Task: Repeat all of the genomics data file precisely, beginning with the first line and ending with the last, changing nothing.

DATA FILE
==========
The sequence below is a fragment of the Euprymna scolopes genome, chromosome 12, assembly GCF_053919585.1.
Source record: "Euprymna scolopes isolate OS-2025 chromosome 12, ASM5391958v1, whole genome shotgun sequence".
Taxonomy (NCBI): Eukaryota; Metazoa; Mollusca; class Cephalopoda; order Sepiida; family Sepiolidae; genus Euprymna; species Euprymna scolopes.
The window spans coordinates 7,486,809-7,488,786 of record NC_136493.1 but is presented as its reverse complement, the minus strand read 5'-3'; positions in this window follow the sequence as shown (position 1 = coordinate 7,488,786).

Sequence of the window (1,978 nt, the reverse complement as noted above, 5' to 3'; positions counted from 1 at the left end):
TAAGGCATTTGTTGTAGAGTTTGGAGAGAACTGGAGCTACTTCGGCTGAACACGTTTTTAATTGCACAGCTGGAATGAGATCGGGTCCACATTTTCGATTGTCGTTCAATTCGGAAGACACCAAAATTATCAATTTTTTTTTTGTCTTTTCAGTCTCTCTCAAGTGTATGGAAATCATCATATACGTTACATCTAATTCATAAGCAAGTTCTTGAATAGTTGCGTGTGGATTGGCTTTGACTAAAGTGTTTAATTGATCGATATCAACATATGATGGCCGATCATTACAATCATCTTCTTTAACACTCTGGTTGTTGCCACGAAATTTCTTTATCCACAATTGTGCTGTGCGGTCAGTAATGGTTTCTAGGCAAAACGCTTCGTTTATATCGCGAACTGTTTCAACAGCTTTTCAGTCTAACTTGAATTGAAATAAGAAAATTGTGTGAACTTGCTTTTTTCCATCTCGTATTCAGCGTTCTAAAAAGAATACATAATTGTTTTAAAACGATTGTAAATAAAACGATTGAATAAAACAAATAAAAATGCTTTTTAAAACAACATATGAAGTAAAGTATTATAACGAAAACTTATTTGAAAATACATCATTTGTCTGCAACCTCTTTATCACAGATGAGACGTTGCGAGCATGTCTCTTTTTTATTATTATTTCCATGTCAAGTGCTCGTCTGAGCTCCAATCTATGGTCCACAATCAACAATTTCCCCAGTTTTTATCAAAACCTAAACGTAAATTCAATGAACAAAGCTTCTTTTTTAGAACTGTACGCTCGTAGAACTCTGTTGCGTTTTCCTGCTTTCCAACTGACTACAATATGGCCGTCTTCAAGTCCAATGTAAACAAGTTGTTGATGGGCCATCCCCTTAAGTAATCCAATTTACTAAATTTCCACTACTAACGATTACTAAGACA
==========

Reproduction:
The sequence below is a fragment of the Euprymna scolopes genome, chromosome 12, assembly GCF_053919585.1.
Source record: "Euprymna scolopes isolate OS-2025 chromosome 12, ASM5391958v1, whole genome shotgun sequence".
Taxonomy (NCBI): Eukaryota; Metazoa; Mollusca; class Cephalopoda; order Sepiida; family Sepiolidae; genus Euprymna; species Euprymna scolopes.
The window spans coordinates 7,486,809-7,488,786 of record NC_136493.1 but is presented as its reverse complement, the minus strand read 5'-3'; positions in this window follow the sequence as shown (position 1 = coordinate 7,488,786).

Sequence of the window (1,978 nt, the reverse complement as noted above, 5' to 3'; positions counted from 1 at the left end):
TAAGGCATTTGTTGTAGAGTTTGGAGAGAACTGGAGCTACTTCGGCTGAACACGTTTTTAATTGCACAGCTGGAATGAGATCGGGTCCACATTTTCGATTGTCGTTCAATTCGGAAGACACCAAAATTATCAATTTTTTTTTTGTCTTTTCAGTCTCTCTCAAGTGTATGGAAATCATCATATACGTTACATCTAATTCATAAGCAAGTTCTTGAATAGTTGCGTGTGGATTGGCTTTGACTAAAGTGTTTAATTGATCGATATCAACATATGATGGCCGATCATTACAATCATCTTCTTTAACACTCTGGTTGTTGCCACGAAATTTCTTTATCCACAATTGTGCTGTGCGGTCAGTAATGGTTTCTAGGCAAAACGCTTCGTTTATATCGCGAACTGTTTCAACAGCTTTTCAGTCTAACTTGAATTGAAATAAGAAAATTGTGTGAACTTGCTTTTTTCCATCTCGTATTCAGCGTTCTAAAAAGAATACATAATTGTTTTAAAACGATTGTAAATAAAACGATTGAATAAAACAAATAAAAATGCTTTTTAAAACAACATATGAAGTAAAGTATTATAACGAAAACTTATTTGAAAATACATCATTTGTCTGCAACCTCTTTATCACAGATGAGACGTTGCGAGCATGTCTCTTTTTTATTATTATTTCCATGTCAAGTGCTCGTCTGAGCTCCAATCTATGGTCCACAATCAACAATTTCCCCAGTTTTTATCAAAACCTAAACGTAAATTCAATGAACAAAGCTTCTTTTTTAGAACTGTACGCTCGTAGAACTCTGTTGCGTTTTCCTGCTTTCCAACTGACTACAATATGGCCGTCTTCAAGTCCAATGTAAACAAGTTGTTGATGGGCCATCCCCTTAAGTAATCCAATTTACTAAATTTCCACTACTAACGATTACTAAGACA